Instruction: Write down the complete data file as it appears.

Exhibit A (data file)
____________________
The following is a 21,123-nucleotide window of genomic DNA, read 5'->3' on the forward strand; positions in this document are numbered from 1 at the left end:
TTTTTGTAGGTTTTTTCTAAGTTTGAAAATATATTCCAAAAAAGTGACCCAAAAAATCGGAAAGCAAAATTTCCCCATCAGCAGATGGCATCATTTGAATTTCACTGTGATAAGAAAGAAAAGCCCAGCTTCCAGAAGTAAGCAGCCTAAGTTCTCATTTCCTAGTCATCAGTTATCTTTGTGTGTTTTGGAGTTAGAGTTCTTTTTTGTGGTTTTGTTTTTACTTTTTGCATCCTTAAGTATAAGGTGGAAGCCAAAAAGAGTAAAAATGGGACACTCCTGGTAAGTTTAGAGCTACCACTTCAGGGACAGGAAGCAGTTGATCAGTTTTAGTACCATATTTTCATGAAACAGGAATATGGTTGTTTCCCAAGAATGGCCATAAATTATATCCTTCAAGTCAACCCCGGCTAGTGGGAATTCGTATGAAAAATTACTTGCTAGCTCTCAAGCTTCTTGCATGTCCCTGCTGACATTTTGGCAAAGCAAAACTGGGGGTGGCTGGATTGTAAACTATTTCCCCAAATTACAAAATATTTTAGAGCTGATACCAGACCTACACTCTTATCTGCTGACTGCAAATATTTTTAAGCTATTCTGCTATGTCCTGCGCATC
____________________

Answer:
The following is a 21,123-nucleotide window of genomic DNA, read 5'->3' on the forward strand; positions in this document are numbered from 1 at the left end:
TTTTTGTAGGTTTTTTCTAAGTTTGAAAATATATTCCAAAAAAGTGACCCAAAAAATCGGAAAGCAAAATTTCCCCATCAGCAGATGGCATCATTTGAATTTCACTGTGATAAGAAAGAAAAGCCCAGCTTCCAGAAGTAAGCAGCCTAAGTTCTCATTTCCTAGTCATCAGTTATCTTTGTGTGTTTTGGAGTTAGAGTTCTTTTTTGTGGTTTTGTTTTTACTTTTTGCATCCTTAAGTATAAGGTGGAAGCCAAAAAGAGTAAAAATGGGACACTCCTGGTAAGTTTAGAGCTACCACTTCAGGGACAGGAAGCAGTTGATCAGTTTTAGTACCATATTTTCATGAAACAGGAATATGGTTGTTTCCCAAGAATGGCCATAAATTATATCCTTCAAGTCAACCCCGGCTAGTGGGAATTCGTATGAAAAATTACTTGCTAGCTCTCAAGCTTCTTGCATGTCCCTGCTGACATTTTGGCAAAGCAAAACTGGGGGTGGCTGGATTGTAAACTATTTCCCCAAATTACAAAATATTTTAGAGCTGATACCAGACCTACACTCTTATCTGCTGACTGCAAATATTTTTAAGCTATTCTGCTATGTCCTGCGCATC